Syringes seized from patients admitted to Narcotic Farm, Kentucky. 1930

        Throughout his life Arthur Rothstein sought to combine his prodigious technical and compositional skills in the service of compelling visual communication. He frequently referred to a quote from one of his influences, the photographer Lewis Hine, that the purpose of a photograph is “to show what needs to be appreciated and to show what needs to be changed.” The Arthur Rothstein Photograph Collection is evidence of his abundant success in advancing that ideal.

        "Because powerful images are fixed in the mind more readily than words, the photographer needs no interpreter. A photograph means the same thing all over the world and no translator is required. Photography is truly a universal language, transcending all boundaries of race, politics and nationality." -- Arthur Rothstein 

Migratory worker, Robstown, Texas, January 1942

Something "Wrong"; Something "Right"

        It was, indeed, as though this, the very first of the strange scenes I was to witness in the land of Moribundia, had been specially prepared for me – so arranged that the members of the community were spread out before me, for my benefit, as it were, in a state of absolute naturalness and unself-consciousness, and so absorbed in their own rites that a stranger could move among them with less conspicuousness than a ghost.

        I knew at once that I must seize this moment – drink in these unspoiled impressions while I could and keeping close to the trees, I began to circle slowly, but without stealth in the direction of the pavilion.  

          It was not until I passed the second or third group of boys lying sprawled across the grass that I became aware that something was ‘wrong’ – had my first intimation, in other words, that this world  into which I had come had certain physical characteristics and peculiarities which differed, however faintly, from those in the world from which I had come.   There was, in fact, something ‘wrong’ about these boys  themselves.  And this something ‘wrong’ derived from the fact that there was something much too ‘right’ about them.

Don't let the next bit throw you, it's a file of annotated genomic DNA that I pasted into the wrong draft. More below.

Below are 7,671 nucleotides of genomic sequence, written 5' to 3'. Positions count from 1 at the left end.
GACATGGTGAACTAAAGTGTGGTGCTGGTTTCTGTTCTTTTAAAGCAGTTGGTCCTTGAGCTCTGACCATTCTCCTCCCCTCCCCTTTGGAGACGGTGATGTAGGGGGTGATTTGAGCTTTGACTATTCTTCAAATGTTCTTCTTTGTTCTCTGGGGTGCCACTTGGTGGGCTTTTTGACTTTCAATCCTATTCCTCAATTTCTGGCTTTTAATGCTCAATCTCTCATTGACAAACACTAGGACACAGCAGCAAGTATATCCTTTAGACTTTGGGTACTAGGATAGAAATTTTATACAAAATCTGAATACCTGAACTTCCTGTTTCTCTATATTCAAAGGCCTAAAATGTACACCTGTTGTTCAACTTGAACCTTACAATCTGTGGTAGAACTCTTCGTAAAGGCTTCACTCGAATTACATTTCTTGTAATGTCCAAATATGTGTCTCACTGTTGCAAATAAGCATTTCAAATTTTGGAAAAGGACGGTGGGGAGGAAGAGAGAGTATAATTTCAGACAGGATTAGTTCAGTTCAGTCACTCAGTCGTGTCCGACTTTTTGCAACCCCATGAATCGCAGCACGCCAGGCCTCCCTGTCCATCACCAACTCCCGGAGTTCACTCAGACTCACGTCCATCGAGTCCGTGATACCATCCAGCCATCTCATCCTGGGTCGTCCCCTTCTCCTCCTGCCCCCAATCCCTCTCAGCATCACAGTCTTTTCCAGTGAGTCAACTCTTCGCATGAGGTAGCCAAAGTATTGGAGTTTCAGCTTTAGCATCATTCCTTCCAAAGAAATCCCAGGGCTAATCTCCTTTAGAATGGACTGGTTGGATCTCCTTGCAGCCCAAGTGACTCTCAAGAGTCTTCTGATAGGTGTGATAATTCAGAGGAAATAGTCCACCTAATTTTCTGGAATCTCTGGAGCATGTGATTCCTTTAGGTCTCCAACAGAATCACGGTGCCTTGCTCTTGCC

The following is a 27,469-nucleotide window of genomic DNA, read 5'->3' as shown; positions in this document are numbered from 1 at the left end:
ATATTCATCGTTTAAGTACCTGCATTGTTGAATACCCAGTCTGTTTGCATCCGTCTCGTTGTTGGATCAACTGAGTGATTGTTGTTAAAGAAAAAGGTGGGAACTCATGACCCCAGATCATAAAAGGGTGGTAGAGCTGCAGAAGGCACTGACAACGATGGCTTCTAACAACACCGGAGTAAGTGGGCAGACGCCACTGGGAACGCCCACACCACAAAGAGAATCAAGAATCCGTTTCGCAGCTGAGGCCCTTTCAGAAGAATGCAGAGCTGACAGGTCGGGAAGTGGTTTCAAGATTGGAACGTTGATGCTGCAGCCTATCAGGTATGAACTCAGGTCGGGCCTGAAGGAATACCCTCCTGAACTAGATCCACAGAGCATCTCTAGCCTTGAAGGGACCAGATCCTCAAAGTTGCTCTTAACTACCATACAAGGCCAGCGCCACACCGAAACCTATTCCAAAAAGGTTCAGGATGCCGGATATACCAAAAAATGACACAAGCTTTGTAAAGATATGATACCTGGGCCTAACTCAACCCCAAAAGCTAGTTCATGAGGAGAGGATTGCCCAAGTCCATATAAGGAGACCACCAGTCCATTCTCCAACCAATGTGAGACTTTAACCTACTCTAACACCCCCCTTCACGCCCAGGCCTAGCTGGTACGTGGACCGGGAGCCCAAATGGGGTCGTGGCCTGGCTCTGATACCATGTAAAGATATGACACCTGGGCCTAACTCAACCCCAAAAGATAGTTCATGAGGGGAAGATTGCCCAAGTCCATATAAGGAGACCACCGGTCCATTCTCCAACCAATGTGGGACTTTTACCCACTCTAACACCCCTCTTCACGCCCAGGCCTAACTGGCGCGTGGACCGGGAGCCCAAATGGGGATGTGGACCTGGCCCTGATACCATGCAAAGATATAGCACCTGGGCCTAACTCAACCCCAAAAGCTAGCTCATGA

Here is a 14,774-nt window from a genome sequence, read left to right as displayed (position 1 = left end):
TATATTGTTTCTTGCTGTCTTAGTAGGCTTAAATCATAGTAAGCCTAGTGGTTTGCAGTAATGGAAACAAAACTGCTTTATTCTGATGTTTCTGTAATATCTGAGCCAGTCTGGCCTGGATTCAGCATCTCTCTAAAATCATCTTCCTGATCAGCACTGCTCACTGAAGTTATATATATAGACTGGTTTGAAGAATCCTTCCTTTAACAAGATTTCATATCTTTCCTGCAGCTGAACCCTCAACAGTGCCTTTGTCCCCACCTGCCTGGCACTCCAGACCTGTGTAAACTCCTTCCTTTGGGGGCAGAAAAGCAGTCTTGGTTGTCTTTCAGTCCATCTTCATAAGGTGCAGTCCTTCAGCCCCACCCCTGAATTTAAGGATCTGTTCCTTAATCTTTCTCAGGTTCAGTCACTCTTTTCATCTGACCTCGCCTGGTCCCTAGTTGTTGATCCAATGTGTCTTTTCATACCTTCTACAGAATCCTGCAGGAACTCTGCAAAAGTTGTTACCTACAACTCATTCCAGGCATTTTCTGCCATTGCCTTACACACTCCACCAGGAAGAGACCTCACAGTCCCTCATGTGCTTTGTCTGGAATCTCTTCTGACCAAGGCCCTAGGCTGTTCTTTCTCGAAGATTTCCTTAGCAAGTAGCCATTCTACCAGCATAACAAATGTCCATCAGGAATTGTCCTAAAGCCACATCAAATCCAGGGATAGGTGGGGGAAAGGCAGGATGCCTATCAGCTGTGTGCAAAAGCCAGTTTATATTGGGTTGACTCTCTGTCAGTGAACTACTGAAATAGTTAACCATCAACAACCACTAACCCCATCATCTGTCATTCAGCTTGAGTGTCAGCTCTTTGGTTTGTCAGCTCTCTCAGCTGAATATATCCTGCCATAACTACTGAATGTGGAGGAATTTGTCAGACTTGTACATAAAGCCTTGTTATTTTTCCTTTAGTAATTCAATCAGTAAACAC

Wednesday, September 28, 2011

I Made This (From

NOTE:  I saw the following, quietly gripping story on this morning and felt compelled to re-post and share it, supplementing it with additional illustrations from other news sources. This is about the closest I'm likely to get to Mexico, a place I love, in the near future (see the many recent "ghastly crimes" news stories and Here for the reason), but once you read this, you'll know why I delved to this news here.  Three adults and a child, presumably an ancient cave dwelling family in the Valle de Ahuatos -- amazing.  

The cave painting at bottom makes a startling and moving connection.  When I first saw it, I thought immediately of the Ten Thirteen Productions voice-over identification that concludes episodes of The X-Files:

"I Made This."

Specialists from INAH discovered in the Tarahumara Sierra five footprints made by humans some 25,000 years ago. Photo: José Concepción Jiménez/INAH.  

Mexican Archaeologists Find Human Footprints In Chihuahua That May Be 25,000 Years Old


          Five footprints from human feet, calculated to be between 4,500 and 25,000 years old, were discovered in the Sierra Tarahumara, in Chihuahua. Specialists from Mexico's National Institute of Anthropology and History (INAH) said that the foot prints could belong to the first men who lived in this region that is today known as northern Mexico.